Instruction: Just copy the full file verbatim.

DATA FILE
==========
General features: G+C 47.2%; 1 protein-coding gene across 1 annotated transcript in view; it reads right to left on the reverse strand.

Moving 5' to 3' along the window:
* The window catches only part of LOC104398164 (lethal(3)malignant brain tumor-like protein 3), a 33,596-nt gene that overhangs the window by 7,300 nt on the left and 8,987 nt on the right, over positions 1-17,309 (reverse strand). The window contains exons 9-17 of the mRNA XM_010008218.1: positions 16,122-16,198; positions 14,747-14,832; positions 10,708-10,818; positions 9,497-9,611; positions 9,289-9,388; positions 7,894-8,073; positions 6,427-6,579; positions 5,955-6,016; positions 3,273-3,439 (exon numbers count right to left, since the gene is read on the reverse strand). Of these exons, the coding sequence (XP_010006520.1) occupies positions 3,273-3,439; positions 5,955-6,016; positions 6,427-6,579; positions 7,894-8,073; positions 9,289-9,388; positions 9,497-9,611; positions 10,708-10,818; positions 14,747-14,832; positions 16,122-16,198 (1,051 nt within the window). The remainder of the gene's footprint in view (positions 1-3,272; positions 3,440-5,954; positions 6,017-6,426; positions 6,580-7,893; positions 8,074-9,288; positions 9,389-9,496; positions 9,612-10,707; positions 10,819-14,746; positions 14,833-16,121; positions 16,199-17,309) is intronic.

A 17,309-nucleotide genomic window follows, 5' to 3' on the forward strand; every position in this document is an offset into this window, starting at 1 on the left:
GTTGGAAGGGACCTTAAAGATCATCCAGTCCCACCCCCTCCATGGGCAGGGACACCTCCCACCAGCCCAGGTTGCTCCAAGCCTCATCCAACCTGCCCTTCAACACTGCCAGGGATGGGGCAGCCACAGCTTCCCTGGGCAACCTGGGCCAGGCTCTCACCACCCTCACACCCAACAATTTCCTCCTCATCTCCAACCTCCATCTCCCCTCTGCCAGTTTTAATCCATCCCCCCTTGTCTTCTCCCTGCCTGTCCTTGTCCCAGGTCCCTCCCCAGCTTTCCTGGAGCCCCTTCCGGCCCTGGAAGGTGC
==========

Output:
General features: G+C 47.2%; 1 protein-coding gene across 1 annotated transcript in view; it reads right to left on the reverse strand.

Moving 5' to 3' along the window:
* The window catches only part of LOC104398164 (lethal(3)malignant brain tumor-like protein 3), a 33,596-nt gene that overhangs the window by 7,300 nt on the left and 8,987 nt on the right, over positions 1-17,309 (reverse strand). The window contains exons 9-17 of the mRNA XM_010008218.1: positions 16,122-16,198; positions 14,747-14,832; positions 10,708-10,818; positions 9,497-9,611; positions 9,289-9,388; positions 7,894-8,073; positions 6,427-6,579; positions 5,955-6,016; positions 3,273-3,439 (exon numbers count right to left, since the gene is read on the reverse strand). Of these exons, the coding sequence (XP_010006520.1) occupies positions 3,273-3,439; positions 5,955-6,016; positions 6,427-6,579; positions 7,894-8,073; positions 9,289-9,388; positions 9,497-9,611; positions 10,708-10,818; positions 14,747-14,832; positions 16,122-16,198 (1,051 nt within the window). The remainder of the gene's footprint in view (positions 1-3,272; positions 3,440-5,954; positions 6,017-6,426; positions 6,580-7,893; positions 8,074-9,288; positions 9,389-9,496; positions 9,612-10,707; positions 10,819-14,746; positions 14,833-16,121; positions 16,199-17,309) is intronic.

A 17,309-nucleotide genomic window follows, 5' to 3' on the forward strand; every position in this document is an offset into this window, starting at 1 on the left:
GTTGGAAGGGACCTTAAAGATCATCCAGTCCCACCCCCTCCATGGGCAGGGACACCTCCCACCAGCCCAGGTTGCTCCAAGCCTCATCCAACCTGCCCTTCAACACTGCCAGGGATGGGGCAGCCACAGCTTCCCTGGGCAACCTGGGCCAGGCTCTCACCACCCTCACACCCAACAATTTCCTCCTCATCTCCAACCTCCATCTCCCCTCTGCCAGTTTTAATCCATCCCCCCTTGTCTTCTCCCTGCCTGTCCTTGTCCCAGGTCCCTCCCCAGCTTTCCTGGAGCCCCTTCCGGCCCTGGAAGGTGC